It would be a huge understatement to say that I like cheese. The unsuspected arrival of the Food Network Magazine’s “Cheese Issue” has kept my face out of sight nearly every waking hour since last Thursday. My darling mother—who sent the magazine along with a box of Lactaid Fast Act pills (oh, the irony)—knows all too well how to keep me from getting into trouble during midterms.

Food Network Magazine's Cheese Issue

Food Network Magazine’s Cheese Issue

 

But let’s backtrack a bit. The cheesy love affair started two years ago, when I traveled to Italy for the first time. It was then that I was introduced to the cheese plate—il piatto di formaggi—as an alternative to the traditional post-meal treat.  My initial reaction was something along the lines of, “People order don’t always order chocolate desserts?!” but after ordering a cheese plate at a small trattoria in Florence, my taste buds would rarely return to chocolaty decadence in favor of a cheesier one. In high school, the store across from the bakery where I worked sold only cheese and cheese-like products. As you can imagine, I made it a priority to try every one of their samples when I went on break.

Upon enrolling at Wesleyan in the fall, I was ecstatic to learn from my brother’s close friend that the school had a student-run Cheese Co-Op. I immediately signed up, much to my meal plan’s chagrin, which suffered significantly from a lack of points at the end of the semester.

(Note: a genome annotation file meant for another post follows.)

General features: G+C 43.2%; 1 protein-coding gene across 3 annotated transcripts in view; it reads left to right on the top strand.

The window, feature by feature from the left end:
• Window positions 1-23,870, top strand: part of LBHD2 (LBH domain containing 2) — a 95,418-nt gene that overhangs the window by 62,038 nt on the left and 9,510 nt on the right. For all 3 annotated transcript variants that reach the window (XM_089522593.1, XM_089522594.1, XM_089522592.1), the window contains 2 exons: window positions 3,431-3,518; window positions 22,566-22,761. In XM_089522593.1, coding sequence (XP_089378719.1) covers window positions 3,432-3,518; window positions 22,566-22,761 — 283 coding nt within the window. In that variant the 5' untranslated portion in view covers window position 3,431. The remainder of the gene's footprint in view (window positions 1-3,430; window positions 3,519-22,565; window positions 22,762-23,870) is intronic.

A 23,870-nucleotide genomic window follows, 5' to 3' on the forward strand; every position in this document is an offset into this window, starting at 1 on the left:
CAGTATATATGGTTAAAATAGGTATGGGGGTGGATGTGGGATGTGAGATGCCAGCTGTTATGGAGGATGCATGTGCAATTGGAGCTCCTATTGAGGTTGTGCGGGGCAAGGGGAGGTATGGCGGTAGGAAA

How I feel about cheese

 

Needless to say, it was well worth the price, and I am participating in it again this semester! This column will be dedicated mostly to the cheese that I get weekly, sometimes to other cheese-related things, and whatever I feel the foodie blogosphere needs to know.

This week I received my second shipment, which included Aged Bloomsday, a crowd favorite, and Dutch Farmstead. Personally, I prefer sharper cheeses, so the Bloomsday wedge better fit my taste. Aged six months longer than the Co-op’s usual Bloomsday variety, its flavor combines sharpness and a hint of sweetness, making it pair well with Granny Smith apple slices for an afternoon snack or a touch of apricot or fig jam for a tangy dessert. The Dutch Farmstead is less sharp, has a more creamy texture and nutty undertones. According to the writers of the Co-op emails (who I trust dearly) “the Dutch was recognized by both Saveur magazine in 2005 and Slow Food USA in 2003 as one of the best American raw milk farmstead cheeses.” Quite an honor! I bought some of my favorite multigrain crackers, the Kashi TLC variety, cut up a few squares of the Dutch, and drizzled each with a little honey.

Thankfully, my cheese-mates and I have more than enough cheese for some good cooking this weekend; I’ve already spotted a few recipes from the issue of Food Network Magazine that I’d like to try out, even though I might have to alter them a little bit depending on what I have in my mini-fridge and what I can find at Weshop.

Until then, happy eating!

-Becca Brand ’16
A freshman fromage fanatic

 

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